I’ve spoken with friends and clients who are using their extra free during the coronavirus shut down to do some home improvement projects. If you are feeling the urge to freshen up a room or two, one of the most impactful changes you can make is to change the paint color. But selecting the right color can be an overwhelming task. Paint chips that look good in the store can look completely different at home, and envisioning an entire room based on those tiny 1-inch swatches is impossible. So how do you pick the right color? Here is the process I use when working with clients:
1. Get a bigger swatch - Many stores now stock larger paint chips, and some can be ordered (or, if you’re working with a designer, they can get you large swatches). The bigger the sample, the easier it will be to figure out if it works in your space. If you can’t access large swatches, purchase small tester cans of the colors you are considering.
2. View swatches against a white backdrop - Do not simply tape swatches up on your current wall color (or, if you are using tester jars, do not paint the color directly on the wall). Here’s why that doesn’t work:
The Xs on the two sides of this image are exactly the same color! They appear different to our eye because of the background they are viewed against. If you view paint swatches against your current wall color, your eye will perceive it in comparison to the background and you will not get an accurate view. To remedy this, I tape up a piece of white posterboard to my client’s wall and then tape the swatches onto that. This allows us to see the true color in the room. If you are using tester jars of paint, paint them onto sheets of posterboard leaving a border of white.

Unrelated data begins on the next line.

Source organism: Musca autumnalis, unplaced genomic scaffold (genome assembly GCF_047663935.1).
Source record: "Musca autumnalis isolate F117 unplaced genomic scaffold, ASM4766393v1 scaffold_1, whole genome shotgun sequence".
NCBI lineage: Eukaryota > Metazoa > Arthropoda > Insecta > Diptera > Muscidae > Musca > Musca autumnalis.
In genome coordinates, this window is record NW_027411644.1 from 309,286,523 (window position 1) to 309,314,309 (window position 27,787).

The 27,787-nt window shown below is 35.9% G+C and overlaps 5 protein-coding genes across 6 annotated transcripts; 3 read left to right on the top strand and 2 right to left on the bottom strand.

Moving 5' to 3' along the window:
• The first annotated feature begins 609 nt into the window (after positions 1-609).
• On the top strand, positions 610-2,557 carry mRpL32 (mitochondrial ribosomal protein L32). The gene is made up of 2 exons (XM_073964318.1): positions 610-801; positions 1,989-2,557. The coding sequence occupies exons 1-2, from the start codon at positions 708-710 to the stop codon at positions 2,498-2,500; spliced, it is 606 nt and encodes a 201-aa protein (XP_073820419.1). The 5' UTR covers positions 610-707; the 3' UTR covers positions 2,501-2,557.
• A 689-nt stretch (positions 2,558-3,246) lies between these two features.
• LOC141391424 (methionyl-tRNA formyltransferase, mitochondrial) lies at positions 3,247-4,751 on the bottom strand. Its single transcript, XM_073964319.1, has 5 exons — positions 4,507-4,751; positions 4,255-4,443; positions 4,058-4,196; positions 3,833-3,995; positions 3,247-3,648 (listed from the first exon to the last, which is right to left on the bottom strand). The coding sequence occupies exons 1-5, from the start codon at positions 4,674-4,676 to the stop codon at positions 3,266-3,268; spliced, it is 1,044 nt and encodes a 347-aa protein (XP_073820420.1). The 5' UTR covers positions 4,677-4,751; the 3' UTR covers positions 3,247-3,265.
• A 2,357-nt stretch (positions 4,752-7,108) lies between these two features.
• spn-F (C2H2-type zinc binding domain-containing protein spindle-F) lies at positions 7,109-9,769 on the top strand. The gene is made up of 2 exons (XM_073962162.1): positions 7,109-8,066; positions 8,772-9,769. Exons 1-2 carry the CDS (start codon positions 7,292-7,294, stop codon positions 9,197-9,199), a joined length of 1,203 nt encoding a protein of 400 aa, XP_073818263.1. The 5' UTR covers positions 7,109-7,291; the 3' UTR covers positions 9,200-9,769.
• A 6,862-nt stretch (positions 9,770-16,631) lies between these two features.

3. Consider colors under different lighting conditions - The other factor that impacts how colors look is the amount and type of light hitting it. How many times have you painted a room and loved it during the day, but at night it turned muddy or looked like a completely different shade? Take your posterboard with the samples on it and tape it up in the brightest spot in the room and also the darkest spot. Leave it hanging up and check it throughout the day and evening to see how it changes. Make sure you like the way it looks under all lighting conditions.
4. Consider all the other stuff in the room - Take into account the permanent fixtures of the space, like the flooring and trim, as well as the fabrics and furnishings you plan to keep. Even neutral colors like grey or beige have an undertone that needs to work with everything in the space. (The discussion of undertones is complex, and if you are interested there is a great deal of useful information at mariakillam.com.) Take your swatches and hold them up directly to all the furnishings and finishes in the space to see if they compliment one another or if they feel “off”.
This process may seem like a lot of work, but it’s well worth it to save you from having to repaint after selecting the wrong color!
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Make it fab!